autofs uses those schema elements to derive the automount configuration. The /etc/sysconfig/autofs file identifies the LDAP server, directory location, and schema elements used for automount entities:
Rather than pointing the automount configuration to the LDAP directory, it can be configured to point to SSSD. SSSD, then, stores all of the information that automount needs, and as a user attempts to mount a directory, that information is cached into SSSD. This offers several advantages for configuration — such as failover, service discovery, and timeouts — as well as performance improvements by reducing the number of connections to the LDAP server. Most important, using SSSD allows all mount information to be cached, so that clients can still successfully mount directories even if the LDAP server goes offline.

Procedure 13.4. Configuring autofs Services in SSSD

  1. Make sure that the autofs and sssd-common packages are installed.
  2. Open the sssd.conf file.
    ~]# vim /etc/sssd/sssd.conf
  3. Add the autofs service to the list of services that SSSD manages.
    services = nss,pam,autofs
  4. Create a new [autofs] service configuration section. This section can be left blank; there is only one configurable option, for timeouts for negative cache hits.
    This section is required, however, for SSSD to recognize the autofs service and supply the default configuration.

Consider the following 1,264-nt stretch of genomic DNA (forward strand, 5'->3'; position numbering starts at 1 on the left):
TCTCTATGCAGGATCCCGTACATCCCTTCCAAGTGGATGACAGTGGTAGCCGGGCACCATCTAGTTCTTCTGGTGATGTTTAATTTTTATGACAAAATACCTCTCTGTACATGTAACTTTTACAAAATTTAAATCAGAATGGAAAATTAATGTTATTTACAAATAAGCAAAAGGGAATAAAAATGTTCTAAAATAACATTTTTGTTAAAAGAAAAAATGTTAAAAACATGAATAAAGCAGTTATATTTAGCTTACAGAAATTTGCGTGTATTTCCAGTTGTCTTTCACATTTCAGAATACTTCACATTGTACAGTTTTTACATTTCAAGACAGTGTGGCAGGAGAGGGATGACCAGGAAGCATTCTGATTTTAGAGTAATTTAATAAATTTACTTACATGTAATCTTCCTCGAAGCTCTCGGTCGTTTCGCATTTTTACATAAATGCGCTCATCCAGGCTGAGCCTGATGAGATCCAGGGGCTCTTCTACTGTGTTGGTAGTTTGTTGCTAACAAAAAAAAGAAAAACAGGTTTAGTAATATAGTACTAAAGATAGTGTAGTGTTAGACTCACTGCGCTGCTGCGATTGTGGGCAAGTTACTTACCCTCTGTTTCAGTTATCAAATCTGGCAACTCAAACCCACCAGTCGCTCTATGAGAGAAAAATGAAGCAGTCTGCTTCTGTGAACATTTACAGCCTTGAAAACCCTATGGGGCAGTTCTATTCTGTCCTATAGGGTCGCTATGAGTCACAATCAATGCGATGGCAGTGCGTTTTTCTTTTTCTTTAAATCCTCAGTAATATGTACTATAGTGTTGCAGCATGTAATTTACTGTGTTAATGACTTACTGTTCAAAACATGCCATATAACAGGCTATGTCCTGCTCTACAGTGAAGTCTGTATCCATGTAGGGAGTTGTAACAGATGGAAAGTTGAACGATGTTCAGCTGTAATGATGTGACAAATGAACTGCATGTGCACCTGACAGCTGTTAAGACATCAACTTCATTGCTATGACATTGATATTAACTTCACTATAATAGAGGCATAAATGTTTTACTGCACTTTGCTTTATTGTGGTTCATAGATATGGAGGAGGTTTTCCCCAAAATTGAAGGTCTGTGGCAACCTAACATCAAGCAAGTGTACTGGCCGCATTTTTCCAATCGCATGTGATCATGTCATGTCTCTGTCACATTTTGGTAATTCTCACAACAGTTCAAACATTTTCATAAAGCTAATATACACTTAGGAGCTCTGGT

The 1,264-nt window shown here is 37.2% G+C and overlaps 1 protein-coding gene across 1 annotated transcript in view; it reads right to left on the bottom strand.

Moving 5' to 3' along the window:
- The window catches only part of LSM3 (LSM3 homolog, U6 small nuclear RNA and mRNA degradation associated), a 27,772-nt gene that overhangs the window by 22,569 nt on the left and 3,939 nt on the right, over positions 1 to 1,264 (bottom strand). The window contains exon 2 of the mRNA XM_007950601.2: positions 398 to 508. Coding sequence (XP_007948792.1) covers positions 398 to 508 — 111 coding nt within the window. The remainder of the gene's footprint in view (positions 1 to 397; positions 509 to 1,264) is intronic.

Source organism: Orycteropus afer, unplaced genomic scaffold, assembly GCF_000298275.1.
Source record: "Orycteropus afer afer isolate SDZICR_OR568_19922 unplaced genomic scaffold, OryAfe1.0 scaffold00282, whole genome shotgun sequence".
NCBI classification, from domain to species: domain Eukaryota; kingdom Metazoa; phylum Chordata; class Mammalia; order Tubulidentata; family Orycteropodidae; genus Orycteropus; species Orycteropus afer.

5. The automount information is read from a configured LDAP domain in the SSSD configuration, so an LDAP domain must be available. If no additional settings are made, then the configuration defaults to the RFC 2307 schema and the LDAP search base (ldap_search_base) for the automount information. This can be customized:
    • The directory type, autofs_provider; this defaults to the id_provider value; a value of none explicitly disables autofs for the domain.
    • The search base, ldap_autofs_search_base.
    • The object class to use to recognize map entries, ldap_autofs_map_object_class
    • The attribute to use to recognize map names, ldap_autofs_map_name
    • The object class to use to recognize mount point entries, ldap_autofs_entry_object_class
    • The attribute to use to recognize mount point names, ldap_autofs_entry_key
    • The attribute to use for additional configuration information for the mount point, ldap_autofs_entry_value
    For example:
  6. Save and close the sssd.conf file.
  7. Configure autofs to look for the automount map information in SSSD by editing the nsswitch.conf file and changing the location from ldap to sss:
    # vim /etc/nsswitch.conf
    automount: files sss
  8. Restart SSSD.
    # service sssd restart
Red Hat logoGithubRedditYoutubeTwitter


Try, buy, & sell


About Red Hat Documentation

We help Red Hat users innovate and achieve their goals with our products and services with content they can trust.

Making open source more inclusive

Red Hat is committed to replacing problematic language in our code, documentation, and web properties. For more details, see the Red Hat Blog.

About Red Hat

We deliver hardened solutions that make it easier for enterprises to work across platforms and environments, from the core datacenter to the network edge.

© 2024 Red Hat, Inc.